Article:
The main concern with hybrid vigor is that is tends to give the public the notion that they can breed their dogs with anything and anyone and it will automatically be "healthier."  This cannot be further from the truth.  Two unhealthy dogs do not produce healthy puppies (*unless you are really lucky. In that case, buy me some lottery tickets).  The types of "breeders" (term used loosely) that push the "hybrid vigor" myth are the types that get poor purebred quality dogs, then produce poor quality mixed breeds.  No responsible breeder would do that.  And there is not a single breed club in America that endorses that practice nor do I know of a single vet that endorses that practice.  The people who do that are only after the mighty dollar. *There may be a handful of reasons to cross dog breeds for a specific purpose by responsible breeders, but I have yet to meet one.

Hybrid or cross-breed vigor can only work in theory if two healthy dogs (free of genetic disorders, sound structure, etc...) that are not affected NOR carriers of the disease are bred.  Some might argue that hybrid vigor doesn't even occur in the same species, rather only in cross-species mating.  However, this is not what happens in practice.  What happens in practice is that said "breeder" will buy some dogs, breed them, sell puppies as designer dogs.  That's actually what most of them do with purebreds as well.  They are essentially outcrossing two unhealthy gene pools.  They do NOT get health certificates on their dogs.  Many of the hereditary diseases are asymptomatic.  They do NOT know the dog's pedigree, thus not know if the dog is a carrier or not.  They are basically going into it blind as a bat with only $$$ in mind.  Hybrid vigor in dogs now is really just another marketing ploy. It doesn't take but a quick Google search to reveal the practice.

They are also making the mistake that all diseases are randomly distributed. They ASSUME that due to random distribution, acquiring a dog and NOT doing health clearances, will mean that their dog should have the same risks of producing diseases as any other dog. Wrong assumption. Genes are not randomly distributed - genes are inherited from the sire and damn. Puppies cannot have genes that the parents DON'T have. It isn't possible. Puppies can only inherit the genes the parents do have - half from each parent (Though the genes are not randomly distributed. Some genes are more heritable than others. Many people call highly heritable phenotypes "stamping."*See below for examples.). If the parents have unhealthy genes, then it isn't too hard to see what the puppies will inherit. This is taught in a basic probability class. What happens when you mix two bad sets of genes? You get puppies with bad genes! Duh! Two unhealthy parents don't make one healthy puppy, unless it was a miracle. And seeing how I haven't won the lottery, miracles aren't all that common.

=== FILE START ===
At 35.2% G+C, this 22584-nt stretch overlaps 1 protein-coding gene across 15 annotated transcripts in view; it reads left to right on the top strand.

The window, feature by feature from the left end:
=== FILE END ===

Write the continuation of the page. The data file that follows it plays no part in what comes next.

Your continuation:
Having a small gene pool has nothing to do with health problems.  Some of the healthiest dog breeds I know have small gene pools that have been well-maintained by breeders who have been dedicated on improving the breed in health, type, temperament, and structure. I should also add that a small gene pool is NOT the same as inbreeding or line breeding as defined as having no common ancestors for three generations. Here's a link about inbreeding coefficients.  One can have a very small gene pool and still have a calculated R of close to zero.  This coefficient also depends on how many generations you go back in the calculations.  

Having a gene pool full of genetic disorders - large or small - and breeding irresponsibly is a problem.  Many breed clubs actually have programs in place that track the health of the breed.  There's always and the chic registry.  Many breed clubs also do a mass survey to owners every 3-5 years to track trends in health.  Then it is up to the breeders to try to continue breeding to reduce the frequency of those problems. Select dogs to breed who are not carriers or exhibitors of genetic defects. If you do decide to breed to a carrier, do so carefully. But remember, those are the responsible ones who invest time and effort into improving the health of their breed.  The irresponsible people probably don't even know that a breed club exists.